Warren Buffett is one of the few investors in the world that has consistently succeeded where others failed. Part of his success is due to his common sense approach to the stock market. Investors have mocked Buffett for his old fashioned approach to investing when he sat out the dot com era bubble. But Buffett had the last laugh when others lost out during the bust.
Buffett also managed to largely avoid the major losses investors faced when they invested in securities dependent on subprime lending practices. In fact, he managed to profit from it.
Here are some principles Warren Buffett follows and investors would be wise to model:
Lesson #1: Invest in solid companies when others are running the other way.
"A public opinion poll is no substitute for thought" - Warren Buffett
Warren Buffett does not pick stocks based on television show recommendations, nor does he follow what the media and people have to say about the stock market. In September 2008, Lehman Brothers collapsed and investors were bailing out of the stock market. Analysts predicted the next great recession. What did Warren Buffett do? He pumped in five billion dollars of his own money into Goldman Sachs Group, Inc. (GS)! Why? Goldman Sachs was a solid company. The misfortunes of one company did not mean the others were similarly doomed. While his large investment was meant to give investors confidence, it also paid off handsomely for Mr. Buffett. One year later, in September 2009, Buffett saw a 3 billion dollar return in profits.
It's easy to say in hindsight that the choice was obvious to invest in a solid company, but a public opinion poll would have told you that the stock market is no place to have your money during such volatile times. Everyone at that time was taking their money out of the market and placing it in United States Treasury Bonds that paid hardly anything. While most investors today have seen maybe a 1% return on their "safe move", Warren Buffett saw a 60% return in the middle of a recession.
Lesson #2: If you don't understand the math, don't buy it
"Beware of geeks bearing formulas" - Warren Buffett
Several investors fell into the trouble in 2008 when subprime borrowers stopped making payments on their mortgages and the investments based on those loans started failing. The actual explanation is a lot more complicated because the investors were led to believe they were investing in low risk securities when a close look showed that they really had no idea where their money was going. That's because derivative investments split up loans into several pieces and reassembled them, making it impossible to find out the actual risk behind the security. Normally people would not invest in unknown risks, but they trusted the math. After all, it had been working well and no one saw why it wouldn't continue working.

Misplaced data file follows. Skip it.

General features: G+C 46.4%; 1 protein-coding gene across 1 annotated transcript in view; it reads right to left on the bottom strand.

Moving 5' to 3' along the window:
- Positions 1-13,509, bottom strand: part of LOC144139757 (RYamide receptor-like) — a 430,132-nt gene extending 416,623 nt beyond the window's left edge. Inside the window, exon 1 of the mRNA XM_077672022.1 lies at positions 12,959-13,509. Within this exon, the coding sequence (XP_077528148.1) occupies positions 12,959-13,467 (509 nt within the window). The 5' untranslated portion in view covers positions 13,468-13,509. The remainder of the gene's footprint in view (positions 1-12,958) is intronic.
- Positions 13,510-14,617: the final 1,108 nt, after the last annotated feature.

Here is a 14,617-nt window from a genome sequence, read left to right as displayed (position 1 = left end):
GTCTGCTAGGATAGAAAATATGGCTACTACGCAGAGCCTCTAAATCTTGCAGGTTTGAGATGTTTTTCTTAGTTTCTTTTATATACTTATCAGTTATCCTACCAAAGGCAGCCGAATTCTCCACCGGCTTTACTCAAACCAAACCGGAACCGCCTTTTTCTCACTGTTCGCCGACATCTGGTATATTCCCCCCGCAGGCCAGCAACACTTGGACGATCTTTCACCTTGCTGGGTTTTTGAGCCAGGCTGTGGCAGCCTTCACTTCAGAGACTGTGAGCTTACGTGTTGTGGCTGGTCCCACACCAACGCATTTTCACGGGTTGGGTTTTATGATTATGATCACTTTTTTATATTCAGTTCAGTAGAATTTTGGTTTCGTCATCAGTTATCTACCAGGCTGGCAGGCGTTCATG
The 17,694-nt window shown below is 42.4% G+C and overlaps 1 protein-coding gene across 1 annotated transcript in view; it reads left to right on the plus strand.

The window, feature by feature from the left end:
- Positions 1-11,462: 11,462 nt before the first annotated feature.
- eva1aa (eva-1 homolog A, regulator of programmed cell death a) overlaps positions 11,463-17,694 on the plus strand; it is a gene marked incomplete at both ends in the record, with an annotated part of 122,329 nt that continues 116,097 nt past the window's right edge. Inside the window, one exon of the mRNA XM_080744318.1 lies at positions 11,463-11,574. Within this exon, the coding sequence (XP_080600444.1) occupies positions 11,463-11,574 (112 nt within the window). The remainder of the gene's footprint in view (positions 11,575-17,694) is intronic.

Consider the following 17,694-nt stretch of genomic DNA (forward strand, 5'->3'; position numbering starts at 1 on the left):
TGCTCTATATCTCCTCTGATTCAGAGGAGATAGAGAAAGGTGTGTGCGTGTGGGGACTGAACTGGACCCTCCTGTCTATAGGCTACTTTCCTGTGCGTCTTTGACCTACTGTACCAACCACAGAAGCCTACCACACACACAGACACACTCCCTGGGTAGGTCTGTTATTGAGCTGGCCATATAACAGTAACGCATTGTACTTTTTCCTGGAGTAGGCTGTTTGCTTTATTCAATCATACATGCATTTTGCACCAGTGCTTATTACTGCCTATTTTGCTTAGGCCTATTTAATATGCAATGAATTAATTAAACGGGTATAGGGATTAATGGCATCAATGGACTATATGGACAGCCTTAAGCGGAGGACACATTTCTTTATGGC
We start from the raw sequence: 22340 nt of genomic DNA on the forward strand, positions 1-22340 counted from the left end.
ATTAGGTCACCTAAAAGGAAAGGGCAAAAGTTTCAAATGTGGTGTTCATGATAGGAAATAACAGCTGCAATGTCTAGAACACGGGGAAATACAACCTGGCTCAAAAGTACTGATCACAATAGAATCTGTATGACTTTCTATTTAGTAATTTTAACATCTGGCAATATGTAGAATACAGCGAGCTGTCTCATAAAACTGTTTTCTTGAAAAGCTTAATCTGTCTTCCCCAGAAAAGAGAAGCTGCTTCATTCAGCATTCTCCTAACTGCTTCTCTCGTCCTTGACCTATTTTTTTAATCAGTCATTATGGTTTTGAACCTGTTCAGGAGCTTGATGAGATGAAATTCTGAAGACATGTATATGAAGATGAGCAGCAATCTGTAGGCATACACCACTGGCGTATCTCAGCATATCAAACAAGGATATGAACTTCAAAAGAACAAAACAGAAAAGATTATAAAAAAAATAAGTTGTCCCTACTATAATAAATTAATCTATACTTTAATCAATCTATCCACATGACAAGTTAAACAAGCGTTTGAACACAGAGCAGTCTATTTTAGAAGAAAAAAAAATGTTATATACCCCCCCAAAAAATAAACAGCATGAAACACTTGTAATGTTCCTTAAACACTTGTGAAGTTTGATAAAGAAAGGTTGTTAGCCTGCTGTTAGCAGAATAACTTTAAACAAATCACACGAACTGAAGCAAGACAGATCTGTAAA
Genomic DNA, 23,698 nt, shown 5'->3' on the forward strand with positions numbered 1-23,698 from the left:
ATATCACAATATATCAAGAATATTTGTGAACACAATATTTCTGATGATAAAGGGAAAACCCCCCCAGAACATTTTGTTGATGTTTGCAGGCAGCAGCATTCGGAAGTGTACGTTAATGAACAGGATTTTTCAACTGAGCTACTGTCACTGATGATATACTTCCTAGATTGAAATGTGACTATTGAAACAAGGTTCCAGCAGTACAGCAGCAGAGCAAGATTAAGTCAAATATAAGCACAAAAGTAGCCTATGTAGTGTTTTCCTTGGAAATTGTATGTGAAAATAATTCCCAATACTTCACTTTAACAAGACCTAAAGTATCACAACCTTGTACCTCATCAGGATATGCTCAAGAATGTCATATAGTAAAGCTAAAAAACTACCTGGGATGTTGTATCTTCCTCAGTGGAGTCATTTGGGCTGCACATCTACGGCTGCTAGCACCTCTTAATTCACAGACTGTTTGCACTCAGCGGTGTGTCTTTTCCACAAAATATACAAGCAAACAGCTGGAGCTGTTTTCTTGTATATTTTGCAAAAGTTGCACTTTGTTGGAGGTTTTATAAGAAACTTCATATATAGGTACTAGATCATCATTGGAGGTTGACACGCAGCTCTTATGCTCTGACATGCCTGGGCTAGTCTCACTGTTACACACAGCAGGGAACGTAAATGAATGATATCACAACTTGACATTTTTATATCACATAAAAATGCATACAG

Warren Buffett did not invest in such schemes, not because he knew better, but because he just didn't know. When you don't understand an investment, save your money for something that makes sense to you.
Lesson #3: Invest for the long-term
"Our favorite holding period is forever" - Warren Buffett
Warren Buffett's style of investing is called value investing, which means examining a company for core fundamentals and then purchasing the stock price at a good value. Once he gets a stock that he likes, he holds onto it until the price goes as high as he think it will go. This form of analysis is simple in principle but requires a lot of research. Who manages the company? Can they pay those profits back to investors? Does the company have a solid business model?
This same approach caused Warren Buffett to invest in Burlington Northern Santa Fe (BNSF), a railroad company, in November 2009. Railroads are not a high tech industry and don't get a lot of press, but Buffett saw this company was undervalued and has made a bet that in the long-term, be it a year or 10 years, the company will be worth a lot more because it has strong fundamentals. Analysts believe Buffett has invested in BNSF because it transports coal, corn, wheat, fuel and other major commodities. When the economy turns around, BNSF will have more shipping business and Buffett will be there to profit from their earnings.
Warren Buffett is very secretive about his actual stock investments, so while you can never hope to buy a stock at the same time he purchases one, you can learn the philosophy that guides those decisions.